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Published: Wednesday, March 13, 2019 @ 8:11 AM
Construction on Xenia’s first roundabout is expected to start this summer, a project aimed at making an intersection on the east side of town safer and more attractive.
Bids will be sought by the Ohio Department of Transportation beginning in April on the $1.1 million project to install a roundabout at East Church and North Columbus streets. Xenia council members voted 5-1 to move forward on the project at their last meeting. Councilman Levi Dean voted against the measure.
The project is mostly funded by a federal safety grant of $837,614 through the Miami Valley Regional Planning Commission. Xenia will pay $279,205 to cover the rest.
ODOT is administering the project, construction on which is set to begin in mid-July, according to ODOT District 8 Spokesman Brian Cunningham.
Construction is estimated to take about a year, with the intersection expected to reopen by the end of June 2020.
Councilman Dale Louderback addressed concerns from residents who think the money would be better spent fixing other streets that are in poor shape.
Louderback said there is a safety concern at the intersection, citing a city staffer who reported crews have done repairs to the guardrail at the intersection 12 times in the last 10 years.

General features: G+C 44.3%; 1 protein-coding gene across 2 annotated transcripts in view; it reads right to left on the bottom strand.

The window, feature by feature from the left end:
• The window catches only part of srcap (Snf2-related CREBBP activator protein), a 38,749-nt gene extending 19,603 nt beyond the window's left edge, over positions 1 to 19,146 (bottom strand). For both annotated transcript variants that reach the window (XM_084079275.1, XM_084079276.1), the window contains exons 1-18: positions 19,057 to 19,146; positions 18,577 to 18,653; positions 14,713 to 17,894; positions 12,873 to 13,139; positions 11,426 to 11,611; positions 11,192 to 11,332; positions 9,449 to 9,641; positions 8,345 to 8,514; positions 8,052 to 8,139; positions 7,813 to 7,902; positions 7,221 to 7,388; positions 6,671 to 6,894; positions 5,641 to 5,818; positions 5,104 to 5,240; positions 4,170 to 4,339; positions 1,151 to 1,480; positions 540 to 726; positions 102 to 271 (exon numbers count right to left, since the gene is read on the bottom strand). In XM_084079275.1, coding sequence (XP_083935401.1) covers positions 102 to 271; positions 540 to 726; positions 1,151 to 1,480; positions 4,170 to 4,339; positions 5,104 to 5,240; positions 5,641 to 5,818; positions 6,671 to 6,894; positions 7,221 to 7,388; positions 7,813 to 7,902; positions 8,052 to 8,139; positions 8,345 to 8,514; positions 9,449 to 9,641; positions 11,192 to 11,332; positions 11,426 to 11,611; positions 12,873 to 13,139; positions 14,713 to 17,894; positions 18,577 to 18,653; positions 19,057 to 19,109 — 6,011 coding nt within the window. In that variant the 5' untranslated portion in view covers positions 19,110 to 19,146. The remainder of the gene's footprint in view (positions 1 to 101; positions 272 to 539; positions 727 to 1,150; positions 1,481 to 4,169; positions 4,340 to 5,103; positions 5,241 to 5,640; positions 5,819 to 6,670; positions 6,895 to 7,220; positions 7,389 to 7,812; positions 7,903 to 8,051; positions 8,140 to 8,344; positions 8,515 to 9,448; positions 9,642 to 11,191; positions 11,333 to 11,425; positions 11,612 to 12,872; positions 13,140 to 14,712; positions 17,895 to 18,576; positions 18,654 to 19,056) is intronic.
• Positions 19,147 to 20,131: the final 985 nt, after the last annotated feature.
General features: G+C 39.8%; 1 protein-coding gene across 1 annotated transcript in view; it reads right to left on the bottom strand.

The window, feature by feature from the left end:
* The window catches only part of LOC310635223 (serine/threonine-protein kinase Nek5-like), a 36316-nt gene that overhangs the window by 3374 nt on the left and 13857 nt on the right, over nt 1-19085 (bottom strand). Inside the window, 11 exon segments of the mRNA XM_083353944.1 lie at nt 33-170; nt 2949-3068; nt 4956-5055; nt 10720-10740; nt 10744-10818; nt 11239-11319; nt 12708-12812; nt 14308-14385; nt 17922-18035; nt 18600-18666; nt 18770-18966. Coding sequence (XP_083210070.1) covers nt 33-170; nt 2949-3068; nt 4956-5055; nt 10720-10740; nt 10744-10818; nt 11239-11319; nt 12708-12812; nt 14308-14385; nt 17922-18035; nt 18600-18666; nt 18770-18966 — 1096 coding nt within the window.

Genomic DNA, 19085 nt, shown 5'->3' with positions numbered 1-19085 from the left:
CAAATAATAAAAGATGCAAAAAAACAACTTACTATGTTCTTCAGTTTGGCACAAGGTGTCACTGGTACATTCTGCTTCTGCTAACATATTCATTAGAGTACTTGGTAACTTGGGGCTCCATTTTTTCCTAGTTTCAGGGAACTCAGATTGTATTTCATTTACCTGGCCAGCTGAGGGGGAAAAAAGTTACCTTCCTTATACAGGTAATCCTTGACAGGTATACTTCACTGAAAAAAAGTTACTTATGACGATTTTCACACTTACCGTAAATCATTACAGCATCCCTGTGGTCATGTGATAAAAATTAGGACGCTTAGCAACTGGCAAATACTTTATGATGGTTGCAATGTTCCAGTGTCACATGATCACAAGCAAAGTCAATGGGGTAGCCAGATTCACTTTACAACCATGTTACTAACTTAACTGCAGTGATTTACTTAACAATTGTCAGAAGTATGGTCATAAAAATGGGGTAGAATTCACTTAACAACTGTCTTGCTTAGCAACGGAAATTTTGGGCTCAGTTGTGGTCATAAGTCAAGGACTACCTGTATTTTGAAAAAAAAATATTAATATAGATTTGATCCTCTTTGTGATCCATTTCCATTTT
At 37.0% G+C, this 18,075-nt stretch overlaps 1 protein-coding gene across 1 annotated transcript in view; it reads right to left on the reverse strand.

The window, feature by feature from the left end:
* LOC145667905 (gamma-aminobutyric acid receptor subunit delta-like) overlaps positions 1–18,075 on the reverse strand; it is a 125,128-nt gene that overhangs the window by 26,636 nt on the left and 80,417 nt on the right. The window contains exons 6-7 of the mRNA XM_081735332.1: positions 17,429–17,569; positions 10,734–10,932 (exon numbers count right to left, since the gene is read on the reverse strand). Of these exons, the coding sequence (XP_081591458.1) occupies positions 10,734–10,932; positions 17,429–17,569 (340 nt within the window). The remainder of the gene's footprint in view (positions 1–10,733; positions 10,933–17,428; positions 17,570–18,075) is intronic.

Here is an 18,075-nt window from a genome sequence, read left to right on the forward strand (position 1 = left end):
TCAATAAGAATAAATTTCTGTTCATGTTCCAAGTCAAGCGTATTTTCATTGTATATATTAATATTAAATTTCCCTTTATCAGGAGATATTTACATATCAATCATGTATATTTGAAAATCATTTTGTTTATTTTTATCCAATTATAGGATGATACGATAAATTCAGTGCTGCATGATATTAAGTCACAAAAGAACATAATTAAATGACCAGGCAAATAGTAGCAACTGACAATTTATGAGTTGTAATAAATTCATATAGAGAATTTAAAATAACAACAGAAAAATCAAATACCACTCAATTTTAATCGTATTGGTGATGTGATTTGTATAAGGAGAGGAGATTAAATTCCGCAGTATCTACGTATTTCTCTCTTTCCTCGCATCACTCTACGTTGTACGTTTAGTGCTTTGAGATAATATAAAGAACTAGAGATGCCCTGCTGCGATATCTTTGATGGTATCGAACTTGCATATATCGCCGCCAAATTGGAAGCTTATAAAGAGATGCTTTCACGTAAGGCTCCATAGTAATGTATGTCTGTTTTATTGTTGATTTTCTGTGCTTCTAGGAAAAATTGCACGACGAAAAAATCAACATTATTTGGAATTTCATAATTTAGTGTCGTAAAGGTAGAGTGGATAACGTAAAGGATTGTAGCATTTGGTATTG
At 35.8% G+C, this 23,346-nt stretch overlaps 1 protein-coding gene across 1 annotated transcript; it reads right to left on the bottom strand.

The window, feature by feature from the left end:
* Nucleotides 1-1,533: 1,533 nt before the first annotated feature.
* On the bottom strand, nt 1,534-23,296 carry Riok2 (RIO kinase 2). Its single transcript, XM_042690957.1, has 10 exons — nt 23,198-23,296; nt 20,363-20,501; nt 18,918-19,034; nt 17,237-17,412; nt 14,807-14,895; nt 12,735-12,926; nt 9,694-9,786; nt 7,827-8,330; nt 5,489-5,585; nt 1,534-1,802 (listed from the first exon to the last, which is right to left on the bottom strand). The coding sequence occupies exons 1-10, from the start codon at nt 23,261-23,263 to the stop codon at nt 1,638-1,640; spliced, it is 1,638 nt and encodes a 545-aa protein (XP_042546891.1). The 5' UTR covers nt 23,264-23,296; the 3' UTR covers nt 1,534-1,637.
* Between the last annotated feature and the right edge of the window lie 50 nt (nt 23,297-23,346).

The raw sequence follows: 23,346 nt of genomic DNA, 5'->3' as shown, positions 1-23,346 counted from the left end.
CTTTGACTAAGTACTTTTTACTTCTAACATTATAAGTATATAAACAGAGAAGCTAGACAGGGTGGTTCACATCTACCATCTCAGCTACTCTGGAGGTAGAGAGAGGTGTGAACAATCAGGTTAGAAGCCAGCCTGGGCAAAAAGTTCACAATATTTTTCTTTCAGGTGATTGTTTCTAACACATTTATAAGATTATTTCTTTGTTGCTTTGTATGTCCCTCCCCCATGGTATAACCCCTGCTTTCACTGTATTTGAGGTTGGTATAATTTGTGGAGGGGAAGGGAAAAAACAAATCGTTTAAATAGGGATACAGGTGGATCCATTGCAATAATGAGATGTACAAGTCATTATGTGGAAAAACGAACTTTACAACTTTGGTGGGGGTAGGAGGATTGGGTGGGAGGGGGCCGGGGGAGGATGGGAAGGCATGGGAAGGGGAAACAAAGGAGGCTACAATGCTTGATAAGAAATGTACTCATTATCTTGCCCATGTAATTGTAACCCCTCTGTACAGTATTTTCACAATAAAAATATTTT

“This is going to alleviate that because it’s going to be slower speeds in a roundabout. Also, I support it for the aesthetics for the east end of Xenia. We have a West Main Street enhancement, which turned out very good,” Louderback said.
Councilman Will Urschel said he did some research after hearing concerns in the community that the roundabout project was not “a good expenditure of funds.” Urschel cited statistics from the National Transportation Safety Board that indicates that roundabouts reduce fatal crashes by 90 percent and injury crashes by 75 percent.
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Prior to his “yes” vote, Urschel said the grant was acquired for this specific project in 2013, and if council voted not to move forward, those funds would go away along with expenditures by the city that have already occurred.
“We’re downstream. We spent our city dollars … It would be foolish to not pursue this,” Urschel said. “I think the next time we go back to the state and say we want to go do a project … They’re going to say, ‘We set aside state dollars we could have allocated to another community and you chose at the very last minute to set those dollars aside’ … I think we’ll lose a little credibility with the state if we would decide to pull out at this point.”